How to Start a Conversation about Mortality

“How old will I be when I die?” I once asked a Quija board that my parents had stored in the basement when I was in junior high. This followed by, “How will I die?”

I watched my fingers involuntarily shift a pointer amongst the numbers and letters on the board until I got my answer. The answer, though disturbing, didn’t faze me much because the end seemed an eternity away. I was to die of brain damage at the age of 53.

A few years later, when I placed my trust in the Creator instead of the Quija board, I “renounced” my former “supernatural” activities which included Kresgin’s ESP, following my daily Horoscope, playing “Light as a Feather” during grade school sleepovers, telling ghost stories, and participating in child-invented séances. So far, so good.

Though I repented of my “evil” doings, the Quija board number that supposedly marked the end of my mortality remained a tiny voice in my head. As ridiculous as it sounds, I wasn't totally at peace until the clock struck midnight, and I entered year 54 of my life.. Be that as it may, I have no interest in seeing the movie, Quija: Origin of Evil, even though Rotten Tomatoes gives it an 84% which is rare for a horror movie.

In the meantime, I think there is value in “living like you were dying,” as Tim McGraw’s song suggests. Love deeper, speak sweeter, forgive, become the friend a friend would like to have, read the “Good Book,” go sky-diving and Rocky-Mountain climbing, etc., etc.  But many people don’t think that way until they face their mortality. And some never think that way.

I recall a moment while assisting at meal-time in a long-term care community.  I noticed a teary-eyed woman seated at a table with three friends. I sat down beside her and asked what was wrong.

“Everything,” she replied.

“Do you not feel well? Are you lonely?” I probed, putting my arm around her.

“I’m always lonely,” she cried.

I then noticed the loving efforts made by her three table-mates to console and cheer her. I began asking her about her life.

“I remember everything,” she declared.

“Is that a good thing or a bad thing?” I probed.

“None of it will ever happen again,” she lamented.

In an effort to provide a more helpful framework for her to review her life, I informed her about Dr. Seuss’s wisdom, “Don’t cry because it’s over, smile because it happened.” I suggested she think of her mind as a sanctuary, reliving the memories with gratitude. It seemed logical to me that one could draw comfort from drawing from such a well of beauty and meaning whenever one saw fit.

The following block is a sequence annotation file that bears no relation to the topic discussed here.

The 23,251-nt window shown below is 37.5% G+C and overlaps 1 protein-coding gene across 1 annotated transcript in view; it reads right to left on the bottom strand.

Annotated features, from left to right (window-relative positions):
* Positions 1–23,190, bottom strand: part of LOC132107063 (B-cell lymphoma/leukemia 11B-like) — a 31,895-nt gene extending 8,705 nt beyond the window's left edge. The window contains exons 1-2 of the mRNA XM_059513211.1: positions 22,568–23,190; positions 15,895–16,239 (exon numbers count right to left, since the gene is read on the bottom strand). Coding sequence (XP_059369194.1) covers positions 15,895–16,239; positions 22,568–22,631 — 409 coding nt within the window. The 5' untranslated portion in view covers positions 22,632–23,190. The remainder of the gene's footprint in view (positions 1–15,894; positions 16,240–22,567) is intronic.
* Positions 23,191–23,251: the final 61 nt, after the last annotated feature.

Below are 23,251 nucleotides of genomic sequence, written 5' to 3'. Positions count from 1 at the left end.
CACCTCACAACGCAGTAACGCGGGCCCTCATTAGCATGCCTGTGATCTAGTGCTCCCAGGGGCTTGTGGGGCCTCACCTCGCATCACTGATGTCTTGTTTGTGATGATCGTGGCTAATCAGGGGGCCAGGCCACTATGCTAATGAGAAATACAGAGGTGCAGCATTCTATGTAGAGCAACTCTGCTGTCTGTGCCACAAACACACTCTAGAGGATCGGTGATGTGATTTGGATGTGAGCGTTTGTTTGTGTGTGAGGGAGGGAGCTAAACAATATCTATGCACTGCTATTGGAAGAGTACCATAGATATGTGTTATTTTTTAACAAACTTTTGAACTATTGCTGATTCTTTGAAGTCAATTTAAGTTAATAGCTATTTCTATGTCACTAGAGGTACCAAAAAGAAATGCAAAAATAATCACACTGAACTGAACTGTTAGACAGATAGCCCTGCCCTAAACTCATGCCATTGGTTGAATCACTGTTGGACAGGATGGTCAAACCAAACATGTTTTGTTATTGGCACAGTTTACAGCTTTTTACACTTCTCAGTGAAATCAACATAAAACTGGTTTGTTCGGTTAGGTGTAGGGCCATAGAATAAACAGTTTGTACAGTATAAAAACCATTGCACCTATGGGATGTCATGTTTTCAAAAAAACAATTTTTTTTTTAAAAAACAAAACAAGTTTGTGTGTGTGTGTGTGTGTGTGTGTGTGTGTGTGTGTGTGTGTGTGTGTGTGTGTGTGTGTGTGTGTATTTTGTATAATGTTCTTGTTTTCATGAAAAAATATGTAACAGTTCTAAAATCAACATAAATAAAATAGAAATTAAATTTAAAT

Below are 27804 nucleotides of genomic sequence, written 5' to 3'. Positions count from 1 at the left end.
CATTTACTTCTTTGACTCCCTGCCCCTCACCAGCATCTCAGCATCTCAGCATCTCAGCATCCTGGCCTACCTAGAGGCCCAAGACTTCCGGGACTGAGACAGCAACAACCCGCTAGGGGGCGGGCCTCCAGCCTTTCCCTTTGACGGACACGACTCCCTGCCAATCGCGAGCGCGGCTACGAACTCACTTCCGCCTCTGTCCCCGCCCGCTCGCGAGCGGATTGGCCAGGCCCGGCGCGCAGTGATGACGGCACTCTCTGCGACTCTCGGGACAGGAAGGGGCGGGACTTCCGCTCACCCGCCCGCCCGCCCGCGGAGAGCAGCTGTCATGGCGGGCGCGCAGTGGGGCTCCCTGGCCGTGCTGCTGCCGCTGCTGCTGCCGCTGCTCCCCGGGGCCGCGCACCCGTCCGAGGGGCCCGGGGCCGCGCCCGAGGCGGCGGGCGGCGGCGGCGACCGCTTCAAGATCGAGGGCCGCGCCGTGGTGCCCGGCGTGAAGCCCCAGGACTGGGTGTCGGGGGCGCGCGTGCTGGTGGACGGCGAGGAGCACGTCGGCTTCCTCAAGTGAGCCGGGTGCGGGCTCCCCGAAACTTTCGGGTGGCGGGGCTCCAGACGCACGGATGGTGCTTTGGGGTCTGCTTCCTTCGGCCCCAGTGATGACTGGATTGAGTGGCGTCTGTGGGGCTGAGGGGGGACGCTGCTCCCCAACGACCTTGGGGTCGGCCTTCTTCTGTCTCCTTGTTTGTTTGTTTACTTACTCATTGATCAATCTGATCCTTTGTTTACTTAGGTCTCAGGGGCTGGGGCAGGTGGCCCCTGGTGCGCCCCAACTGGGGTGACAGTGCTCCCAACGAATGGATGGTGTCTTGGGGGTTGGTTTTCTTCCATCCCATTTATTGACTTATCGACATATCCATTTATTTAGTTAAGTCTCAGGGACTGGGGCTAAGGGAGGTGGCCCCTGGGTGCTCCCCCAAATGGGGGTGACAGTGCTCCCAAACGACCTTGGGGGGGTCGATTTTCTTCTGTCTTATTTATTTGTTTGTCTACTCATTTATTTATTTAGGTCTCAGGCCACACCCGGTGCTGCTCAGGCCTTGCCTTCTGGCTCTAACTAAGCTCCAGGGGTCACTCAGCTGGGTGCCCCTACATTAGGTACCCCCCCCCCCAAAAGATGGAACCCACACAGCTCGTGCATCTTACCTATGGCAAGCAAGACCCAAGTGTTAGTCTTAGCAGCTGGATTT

“You’re preparing me for death,” she chided, resisting my efforts to coach her through this important chapter in her process of life resolution.

Though I hadn’t thought of it that way initially, she was right. I was preparing her for death, albeit an exercise in futility. I am learning much by watching others face or avoid their mortality. Perhaps she felt I was patronizing her in my efforts to encourage her. She is one of multitudes who struggle toward mastering what developmental psychologist, Erik Erikson calls the Ego Integrity vs. Integrity “Wisdom” stage of older adulthood.

Gerontocrats are those who face aging with grace, who make peace with the past, who continue to be grateful for what they have and to embrace life. They have ego integrity. Gerontophobes are those who dread and despise the aging process and fear facing the end of life. Their lives are filled with more regret than gratitude. When they don’t resolve the past, they live with despair.

My oldest daughter Joanna once shared with her family and closest friends, a memoir of her college years in Oregon. Though only 23 at the time, she had the emotional tools to deal with loss. She worked through resolution in short order as she chose the difficult task of saying good-bye to her Kansas family and friends before she moved to Germany to be with the love of her life.

“It is all beginning to hit me – that my life is no longer as I once knew it and that I can never go back to the past and relive anything. It’s moments like tonight that remind me that I need to sort out all that has happened in this time and to feel it all,” were the poignant words my daughter poured out in the height of her emotions.

So, how do we open the door of conversation with our elders about this elephant in the room called mortality? My boss recently blurted out the following question to me and a former colleague: “If the good Lord were to call you home today, would you be ready?” Though it appeared out of nowhere, it led to a very helpful conversation, as I had been struggling with a disturbing dream about the afterlife that I hadn’t yet worked through.

That question was recently used in an assignment with some of my coworkers who work at the two retirement communities I serve. One of my coworkers felt the assignment slightly awkward, wondering if it might be more natural for the opportunity to just present itself as what happened with me and the weeping woman. I share her sentiment, but I also discovered that I welcomed the question, random as it was when handed to me by my boss. We never know who is waiting for us to make the first move in starting what might otherwise be an uncomfortable topic to tackle.

And why not? Our mortality is one thing we all have in common.

So, how do we start a conversation about our mortality? Start from a place of love, take the plunge, and let the chips fall where they may. Though your words may get all scrambled up, love will take care of the rest.